Several interventions in the past aimed at diversifying the economy through agriculture have not yielded the desired results, as most policies and programs of government targeted towards the sector failed to trickle-down to the poor farmers in the rural areas.
Agriculture constitutes one of the most important sectors of the Nigerian Economy in terms of employment.
The Agric sector engages about seventy percent of the nation’s Labour force, mostly the youth population.
The importance of the sector made successive administrations to establish many intervention funds in the agricultural sector to enable entrepreneurs take advantage of them.
They include, Agriculture Credit Guarantee Scheme, established in 1978 with original share capital of hundred million and paid-up capital of 85 billion naira and the 50 billion naira. Agricultural Credit Support Scheme created to give loans to small-scale farmers at a single digit interest rate of not more than 9%.
Others are the Commercial Agriculture Credit scheme established in 2009 to provide credit facility to large scale farmers and agro-allied businesses through a 200 billion naira bond, as well as the recent 220 billion naira CBN Small and medium scale enterprises fund.
So far, available statistics indicate that since 2009 till date, the Federal Government of Nigeria has committed about two trillion Naira on Agriculture Intervention Schemes aimed at fast-tracking the development of the agricultural value-chain.
Regrettably, farmers at the grassroots have continued to complain that these agricultural intervention funds do not get to them.
Mrs Udoka Olisakwe, the leader of a women co-operative based in Osamala, Ogbaru council Area, said they have not benefited from any of such financial interventions.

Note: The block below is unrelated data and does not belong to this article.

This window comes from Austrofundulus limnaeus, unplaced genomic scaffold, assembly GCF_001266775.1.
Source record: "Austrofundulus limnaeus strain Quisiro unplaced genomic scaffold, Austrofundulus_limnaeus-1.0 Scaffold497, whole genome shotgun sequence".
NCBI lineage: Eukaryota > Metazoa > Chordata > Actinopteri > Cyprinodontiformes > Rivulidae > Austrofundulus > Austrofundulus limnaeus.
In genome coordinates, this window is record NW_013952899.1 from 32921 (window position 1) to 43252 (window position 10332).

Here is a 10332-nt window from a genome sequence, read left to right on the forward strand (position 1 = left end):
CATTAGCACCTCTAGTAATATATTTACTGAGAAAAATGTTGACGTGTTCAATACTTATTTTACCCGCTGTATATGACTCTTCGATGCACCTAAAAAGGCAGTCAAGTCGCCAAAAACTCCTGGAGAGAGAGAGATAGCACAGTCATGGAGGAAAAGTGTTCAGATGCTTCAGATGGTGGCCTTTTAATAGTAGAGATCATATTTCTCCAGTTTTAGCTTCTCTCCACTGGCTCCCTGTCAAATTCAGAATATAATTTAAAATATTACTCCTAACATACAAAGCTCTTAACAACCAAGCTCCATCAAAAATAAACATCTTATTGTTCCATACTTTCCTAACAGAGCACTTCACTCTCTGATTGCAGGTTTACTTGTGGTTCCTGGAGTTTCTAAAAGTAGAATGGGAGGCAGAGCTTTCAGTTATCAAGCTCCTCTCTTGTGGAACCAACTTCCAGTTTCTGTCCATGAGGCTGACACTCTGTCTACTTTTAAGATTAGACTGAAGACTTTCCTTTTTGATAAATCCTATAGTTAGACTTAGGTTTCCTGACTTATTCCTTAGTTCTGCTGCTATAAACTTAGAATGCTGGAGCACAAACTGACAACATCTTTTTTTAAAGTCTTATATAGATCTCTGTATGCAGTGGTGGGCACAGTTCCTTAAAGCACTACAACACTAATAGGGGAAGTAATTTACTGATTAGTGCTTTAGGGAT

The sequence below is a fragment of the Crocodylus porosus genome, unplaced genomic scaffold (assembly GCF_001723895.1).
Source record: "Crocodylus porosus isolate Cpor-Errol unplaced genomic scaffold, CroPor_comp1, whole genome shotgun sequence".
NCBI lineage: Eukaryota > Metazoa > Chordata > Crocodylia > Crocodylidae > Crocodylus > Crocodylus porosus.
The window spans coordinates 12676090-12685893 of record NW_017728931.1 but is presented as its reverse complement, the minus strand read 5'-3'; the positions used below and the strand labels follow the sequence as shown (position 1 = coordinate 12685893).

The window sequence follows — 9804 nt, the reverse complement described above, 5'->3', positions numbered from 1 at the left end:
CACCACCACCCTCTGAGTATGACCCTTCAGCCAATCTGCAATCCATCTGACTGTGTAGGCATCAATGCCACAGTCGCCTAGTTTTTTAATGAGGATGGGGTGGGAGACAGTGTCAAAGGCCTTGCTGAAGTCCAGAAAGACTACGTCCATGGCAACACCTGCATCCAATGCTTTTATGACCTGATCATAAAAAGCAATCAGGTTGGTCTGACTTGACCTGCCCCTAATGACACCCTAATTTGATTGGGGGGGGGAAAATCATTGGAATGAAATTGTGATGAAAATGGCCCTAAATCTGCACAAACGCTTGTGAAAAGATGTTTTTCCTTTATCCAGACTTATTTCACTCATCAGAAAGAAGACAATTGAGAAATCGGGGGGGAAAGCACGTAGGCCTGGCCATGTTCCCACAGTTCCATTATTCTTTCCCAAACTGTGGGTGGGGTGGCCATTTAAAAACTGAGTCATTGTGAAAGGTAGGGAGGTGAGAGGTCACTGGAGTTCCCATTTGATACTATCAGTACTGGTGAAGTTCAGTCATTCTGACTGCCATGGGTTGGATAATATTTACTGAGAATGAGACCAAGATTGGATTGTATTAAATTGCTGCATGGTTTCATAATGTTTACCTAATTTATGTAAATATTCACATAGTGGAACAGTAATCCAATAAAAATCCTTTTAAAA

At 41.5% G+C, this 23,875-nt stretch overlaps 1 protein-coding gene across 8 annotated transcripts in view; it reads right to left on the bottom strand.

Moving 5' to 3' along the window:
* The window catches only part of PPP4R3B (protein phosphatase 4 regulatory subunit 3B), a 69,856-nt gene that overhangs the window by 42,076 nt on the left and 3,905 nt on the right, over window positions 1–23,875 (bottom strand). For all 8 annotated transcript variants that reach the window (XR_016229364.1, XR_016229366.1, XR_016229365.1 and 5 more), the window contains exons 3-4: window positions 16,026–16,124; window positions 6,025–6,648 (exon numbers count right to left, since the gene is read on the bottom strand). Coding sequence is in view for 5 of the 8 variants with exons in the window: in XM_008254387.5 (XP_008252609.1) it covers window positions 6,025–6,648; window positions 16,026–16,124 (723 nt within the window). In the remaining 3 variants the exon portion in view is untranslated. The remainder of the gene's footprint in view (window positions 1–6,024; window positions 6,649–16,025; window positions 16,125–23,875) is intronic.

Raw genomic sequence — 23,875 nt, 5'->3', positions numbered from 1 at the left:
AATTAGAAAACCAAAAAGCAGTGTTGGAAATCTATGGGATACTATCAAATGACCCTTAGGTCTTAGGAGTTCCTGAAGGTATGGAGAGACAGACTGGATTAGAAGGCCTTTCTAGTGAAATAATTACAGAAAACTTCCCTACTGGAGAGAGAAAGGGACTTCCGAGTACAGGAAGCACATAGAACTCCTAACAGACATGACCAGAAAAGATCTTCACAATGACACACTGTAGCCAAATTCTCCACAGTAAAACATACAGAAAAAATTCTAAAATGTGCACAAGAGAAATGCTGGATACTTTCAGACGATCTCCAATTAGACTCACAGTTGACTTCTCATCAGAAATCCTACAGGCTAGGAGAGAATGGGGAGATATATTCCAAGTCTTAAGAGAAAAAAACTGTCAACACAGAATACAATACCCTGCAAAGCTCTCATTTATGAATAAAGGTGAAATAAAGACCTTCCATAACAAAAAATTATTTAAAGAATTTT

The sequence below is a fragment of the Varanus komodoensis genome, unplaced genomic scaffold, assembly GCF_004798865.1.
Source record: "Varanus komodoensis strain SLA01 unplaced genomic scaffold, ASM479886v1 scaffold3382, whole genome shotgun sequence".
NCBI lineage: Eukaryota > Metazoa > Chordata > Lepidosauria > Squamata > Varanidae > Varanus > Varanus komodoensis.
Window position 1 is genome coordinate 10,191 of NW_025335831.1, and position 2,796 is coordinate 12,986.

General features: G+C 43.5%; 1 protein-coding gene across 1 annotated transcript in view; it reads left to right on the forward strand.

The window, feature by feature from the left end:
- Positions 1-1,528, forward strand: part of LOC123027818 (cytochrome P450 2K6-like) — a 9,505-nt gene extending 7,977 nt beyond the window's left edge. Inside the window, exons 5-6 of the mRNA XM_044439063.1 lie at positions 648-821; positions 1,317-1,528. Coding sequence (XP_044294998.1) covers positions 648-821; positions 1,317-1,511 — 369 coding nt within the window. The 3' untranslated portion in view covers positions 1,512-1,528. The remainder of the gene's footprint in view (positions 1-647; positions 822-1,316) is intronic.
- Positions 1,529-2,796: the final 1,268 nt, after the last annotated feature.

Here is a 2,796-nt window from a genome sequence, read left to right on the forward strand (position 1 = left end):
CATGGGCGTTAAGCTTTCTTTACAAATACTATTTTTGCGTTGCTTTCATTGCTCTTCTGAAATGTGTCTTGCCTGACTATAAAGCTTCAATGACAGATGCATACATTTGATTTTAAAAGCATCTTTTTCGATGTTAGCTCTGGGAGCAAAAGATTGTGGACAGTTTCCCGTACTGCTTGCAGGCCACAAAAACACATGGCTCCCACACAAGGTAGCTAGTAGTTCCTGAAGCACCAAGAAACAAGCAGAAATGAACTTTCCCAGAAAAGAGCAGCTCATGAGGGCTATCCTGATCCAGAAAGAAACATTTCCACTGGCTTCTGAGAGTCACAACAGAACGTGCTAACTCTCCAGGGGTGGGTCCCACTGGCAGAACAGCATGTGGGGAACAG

Alhaji Abdullahi Yahaya, who is a cattle farmer at Ugwuoba cattle market near Awka, decried the high interest rates charge by banks on poor farmers.
Alhaji Yahaya called for a government policy that could remove the demand for collateral by banks as well as the reduction of interest rate to about 3 to 5%.
On her part, a youth Corps member serving in the state, miss Bola Kassim lamented that youths shy away from agriculture because most government programs and policies were not youth friendly.
The Corp member urged federal government to direct banks in the country to accept academic certificates as collateral for loans.
A public affairs analyst, Mr John Okoli-Akirika said the solution to this ugly situation is for state governments to map out large expanse of lands in form of farm settlements where youths can work using interest-free loans as incentive after submitting their original certificates as collateral.
Analysts are of the view that government should re-access it’s policies in the Agric sector in other to achieve a diversified economy, especially now that the international market price for oil has fallen drastically.
This could be achieved if various government Ministries, Departments and Agencies that provides support to the Agric sector could articulate proactive strategies to make these interventions easier for farmers and other Agro-allied business entrepreneurs.
From: Ejiofo Umegbogu, PurityFM Awka.